Elina Asensio, 12, goes to Northridge Elementary School in Highlands Ranch. On April 26, she stood in front of the state Capitol as she talked about her teachers. They inspire her, she said. They …
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Elina Asensio, 12, goes to Northridge Elementary School in Highlands Ranch. On April 26, she stood in front of the state Capitol as she talked about her teachers.
They inspire her, she said. They support her. They help her.
“I think my teachers deserve more,” Asensio said. “We go to school almost every day to learn and our teachers do the best they can to teach us, but some of them have to have a second job to afford having a life here.”
Asensio and hundreds of educators and community members rallied at the Capitol that morning to call for additional funding for public schools. Nationally, Colorado ranks 31st in teacher pay, with an average salary of $51,808, according to a report recently released by the National Education Association for 2017.
Wearing red for education, about 400 teachers and dozens of residents from Douglas County attended.
Hundreds more were from Jefferson County Public Schools. Both districts canceled school in light of the event. The weekend before, Douglas County School District interim Superintendent Erin Kane announced in an email to parents that schools would be closed because there would not be enough substitute teachers to cover classrooms.
Other districts across the Denver metro area were scheduled to be closed the following day, as teachers planned to attend a similar rally.
The impassioned crowd started on the steps of the iconic building in downtown Denver, where they shouted a series of chants — “Fund our schools,” they yelled. “Show me what democracy looks like. This is what democracy looks like.”
Over a megaphone, gubernatorial candidate Cary Kennedy called for action. Kennedy has been endorsed by the Colorado Education Association, the state teachers' union.
“We need to give you the retirement security you have earned,” she said. “I know you are here for the students. We need to give you the resources so you can support your kids.”
Reasons for participating in the rally differed.
Kerri Nyhof, a fifth-grade teacher at Franktown Elementary School, wants more funding for school psychologists and staff. She wants to see smaller class sizes — this year, she has 25 students in one class.
She attended the rally because education is important to her, she said.
"I think education is the foundation of our society," Nyhof said. "Education is what gives all people a chance to be successful at life."
Sue Catterall recalled when her two kids graduated from schools in the Douglas County School District several years ago. They both received IB diplomas, she said, adding that they had “great teachers and amazing administrators.” Catterall wants to see more funding for schools.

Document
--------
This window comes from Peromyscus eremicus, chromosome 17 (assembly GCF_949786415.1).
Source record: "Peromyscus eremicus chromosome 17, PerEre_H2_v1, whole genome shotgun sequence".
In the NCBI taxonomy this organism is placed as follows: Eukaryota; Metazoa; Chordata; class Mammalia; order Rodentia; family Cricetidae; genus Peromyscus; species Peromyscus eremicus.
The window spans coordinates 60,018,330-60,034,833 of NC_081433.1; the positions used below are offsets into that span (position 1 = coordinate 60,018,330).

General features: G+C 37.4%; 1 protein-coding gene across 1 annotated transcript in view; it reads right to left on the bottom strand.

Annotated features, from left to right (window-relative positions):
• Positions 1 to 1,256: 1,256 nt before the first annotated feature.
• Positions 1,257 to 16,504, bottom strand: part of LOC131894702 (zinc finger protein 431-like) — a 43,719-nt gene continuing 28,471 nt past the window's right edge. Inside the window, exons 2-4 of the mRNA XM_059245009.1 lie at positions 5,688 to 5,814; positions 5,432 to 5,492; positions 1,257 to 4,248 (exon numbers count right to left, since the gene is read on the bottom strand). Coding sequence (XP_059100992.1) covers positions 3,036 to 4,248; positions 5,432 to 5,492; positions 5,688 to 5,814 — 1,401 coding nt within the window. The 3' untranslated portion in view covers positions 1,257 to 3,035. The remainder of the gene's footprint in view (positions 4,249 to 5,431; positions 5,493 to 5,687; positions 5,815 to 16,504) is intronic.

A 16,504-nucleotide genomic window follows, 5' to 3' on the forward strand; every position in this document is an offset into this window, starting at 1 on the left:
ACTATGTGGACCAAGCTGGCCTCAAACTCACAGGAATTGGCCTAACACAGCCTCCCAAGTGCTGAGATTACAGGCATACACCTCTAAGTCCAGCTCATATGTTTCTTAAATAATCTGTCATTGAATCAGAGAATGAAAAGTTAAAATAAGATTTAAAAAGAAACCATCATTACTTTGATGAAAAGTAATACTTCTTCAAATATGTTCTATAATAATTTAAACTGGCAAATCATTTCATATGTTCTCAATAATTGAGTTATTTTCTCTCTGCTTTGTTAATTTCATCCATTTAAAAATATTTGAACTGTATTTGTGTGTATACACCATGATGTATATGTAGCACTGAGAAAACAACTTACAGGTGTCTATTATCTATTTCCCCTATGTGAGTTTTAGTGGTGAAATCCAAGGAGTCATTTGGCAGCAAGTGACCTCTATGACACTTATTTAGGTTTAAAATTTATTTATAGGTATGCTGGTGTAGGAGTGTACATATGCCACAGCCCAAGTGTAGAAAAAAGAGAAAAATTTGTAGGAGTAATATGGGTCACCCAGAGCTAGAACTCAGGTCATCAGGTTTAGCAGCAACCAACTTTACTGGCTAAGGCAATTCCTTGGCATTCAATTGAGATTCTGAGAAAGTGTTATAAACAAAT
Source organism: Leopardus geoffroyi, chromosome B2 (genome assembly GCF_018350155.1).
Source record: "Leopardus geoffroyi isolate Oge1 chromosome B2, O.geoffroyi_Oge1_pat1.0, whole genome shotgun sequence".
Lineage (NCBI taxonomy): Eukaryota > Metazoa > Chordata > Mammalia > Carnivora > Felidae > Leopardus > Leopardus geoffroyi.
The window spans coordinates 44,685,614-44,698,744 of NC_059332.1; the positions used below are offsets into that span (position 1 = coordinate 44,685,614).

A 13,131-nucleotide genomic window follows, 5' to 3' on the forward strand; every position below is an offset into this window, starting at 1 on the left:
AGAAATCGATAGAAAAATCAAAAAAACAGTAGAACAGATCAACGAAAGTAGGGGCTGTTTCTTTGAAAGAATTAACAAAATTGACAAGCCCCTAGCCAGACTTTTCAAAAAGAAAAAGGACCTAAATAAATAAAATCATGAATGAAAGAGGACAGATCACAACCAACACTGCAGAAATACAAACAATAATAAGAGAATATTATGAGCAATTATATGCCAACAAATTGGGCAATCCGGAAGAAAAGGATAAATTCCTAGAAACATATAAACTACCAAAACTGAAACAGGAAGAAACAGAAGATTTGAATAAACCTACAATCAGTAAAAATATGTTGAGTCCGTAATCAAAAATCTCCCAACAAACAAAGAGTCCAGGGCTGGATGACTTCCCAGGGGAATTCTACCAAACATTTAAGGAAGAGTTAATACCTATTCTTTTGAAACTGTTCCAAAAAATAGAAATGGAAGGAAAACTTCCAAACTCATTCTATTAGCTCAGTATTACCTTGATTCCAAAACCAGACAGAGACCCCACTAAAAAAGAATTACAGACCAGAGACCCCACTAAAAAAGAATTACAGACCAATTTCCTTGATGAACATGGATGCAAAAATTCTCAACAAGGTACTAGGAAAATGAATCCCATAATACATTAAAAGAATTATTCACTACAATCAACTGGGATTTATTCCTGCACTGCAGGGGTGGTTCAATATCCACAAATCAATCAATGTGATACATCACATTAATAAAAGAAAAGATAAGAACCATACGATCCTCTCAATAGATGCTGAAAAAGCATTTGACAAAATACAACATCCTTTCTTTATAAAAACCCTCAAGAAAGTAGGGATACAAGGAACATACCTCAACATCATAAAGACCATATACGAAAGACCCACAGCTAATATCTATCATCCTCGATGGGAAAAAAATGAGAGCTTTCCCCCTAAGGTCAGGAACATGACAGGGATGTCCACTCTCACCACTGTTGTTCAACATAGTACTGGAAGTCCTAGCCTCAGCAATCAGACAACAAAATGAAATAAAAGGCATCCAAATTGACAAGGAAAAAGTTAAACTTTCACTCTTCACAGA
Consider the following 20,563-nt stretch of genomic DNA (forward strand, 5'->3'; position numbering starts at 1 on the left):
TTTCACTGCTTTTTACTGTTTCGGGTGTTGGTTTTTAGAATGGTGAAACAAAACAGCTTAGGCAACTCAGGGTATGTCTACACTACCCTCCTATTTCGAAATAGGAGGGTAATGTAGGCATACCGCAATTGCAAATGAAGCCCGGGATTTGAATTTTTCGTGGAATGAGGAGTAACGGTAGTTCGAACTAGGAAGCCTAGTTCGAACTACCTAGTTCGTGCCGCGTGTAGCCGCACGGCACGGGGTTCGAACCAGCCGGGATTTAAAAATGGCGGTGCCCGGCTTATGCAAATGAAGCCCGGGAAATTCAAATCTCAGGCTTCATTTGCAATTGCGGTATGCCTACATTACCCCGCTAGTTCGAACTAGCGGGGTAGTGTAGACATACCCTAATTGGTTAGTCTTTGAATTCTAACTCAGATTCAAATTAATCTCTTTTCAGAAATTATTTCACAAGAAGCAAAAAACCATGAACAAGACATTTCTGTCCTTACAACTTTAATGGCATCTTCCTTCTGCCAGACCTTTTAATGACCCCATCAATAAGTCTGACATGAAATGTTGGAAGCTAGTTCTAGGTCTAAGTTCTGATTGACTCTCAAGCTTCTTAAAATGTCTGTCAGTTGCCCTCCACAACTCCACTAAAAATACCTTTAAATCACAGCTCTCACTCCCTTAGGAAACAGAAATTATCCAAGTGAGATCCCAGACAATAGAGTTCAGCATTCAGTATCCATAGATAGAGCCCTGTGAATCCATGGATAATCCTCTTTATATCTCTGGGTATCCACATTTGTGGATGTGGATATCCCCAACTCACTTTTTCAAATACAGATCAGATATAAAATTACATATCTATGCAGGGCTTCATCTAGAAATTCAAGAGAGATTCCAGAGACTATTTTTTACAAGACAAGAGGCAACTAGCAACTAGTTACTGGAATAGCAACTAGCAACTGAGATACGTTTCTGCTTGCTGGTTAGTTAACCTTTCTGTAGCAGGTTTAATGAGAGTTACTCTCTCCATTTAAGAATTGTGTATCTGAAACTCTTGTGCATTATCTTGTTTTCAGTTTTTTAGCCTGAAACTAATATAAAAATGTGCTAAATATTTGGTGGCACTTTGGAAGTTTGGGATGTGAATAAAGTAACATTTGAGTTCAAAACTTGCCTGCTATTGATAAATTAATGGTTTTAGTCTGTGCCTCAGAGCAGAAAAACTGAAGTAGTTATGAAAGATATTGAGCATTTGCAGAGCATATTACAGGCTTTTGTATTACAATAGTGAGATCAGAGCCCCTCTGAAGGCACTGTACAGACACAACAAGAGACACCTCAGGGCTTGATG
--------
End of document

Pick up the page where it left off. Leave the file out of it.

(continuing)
At the rally, she was collecting signatures for Great Schools, Thriving Communities, a ballot initiative that would increase funding for public schools across the state through a “Quality Public Education Fund,” financed from higher taxes on some citizens and businesses.
“The kids today won't have the same experience my kids had if we don't fix this,” Catterall said, tears welling in her eyes. “I think it's important for our entire community to have a well-educated populace.”
Tim Krug, joined by his two young sons who go to Franktown Elementary, was at the rally to support teachers. He wants to see higher salaries, more vocational programs and better special education.
“I really don't like to miss a chance of supporting our teachers,” said Krug, who is running for the state board of education for the 4th Congressional District.
Kallie Leyba, president of the Douglas County Federation, the local teachers' union, was thrilled with the turnout. She and other members of the organization spent days and evenings prior to the event making more than 400 shirts, each stamped with “DCF” and a small heart in red, and creating elaborate posters. She was disappointed with the weather, which with temperatures in the 40s in the morning, forced many to bundle up in sweatshirts and jackets.
“It's pretty powerful, pretty amazing,” said Leyba. “Our teachers are mobilized, energized and ready to take action.”
Many teachers and community members hope the rally catches the attention of legislators and brings awareness to the need for more funding for public schools.
Karin Asensio, a parent of three, including 12-year-old Elina, said students are “packed like sardines” in classrooms at Northridge Elementary. Her son's fourth-grade class has 33 kids. Her 7-year-old daughter's class has 28.
“It should not be partisan, it should be everyone agrees that education matters,” Asensio said. “Our kids are our future and they matter.”
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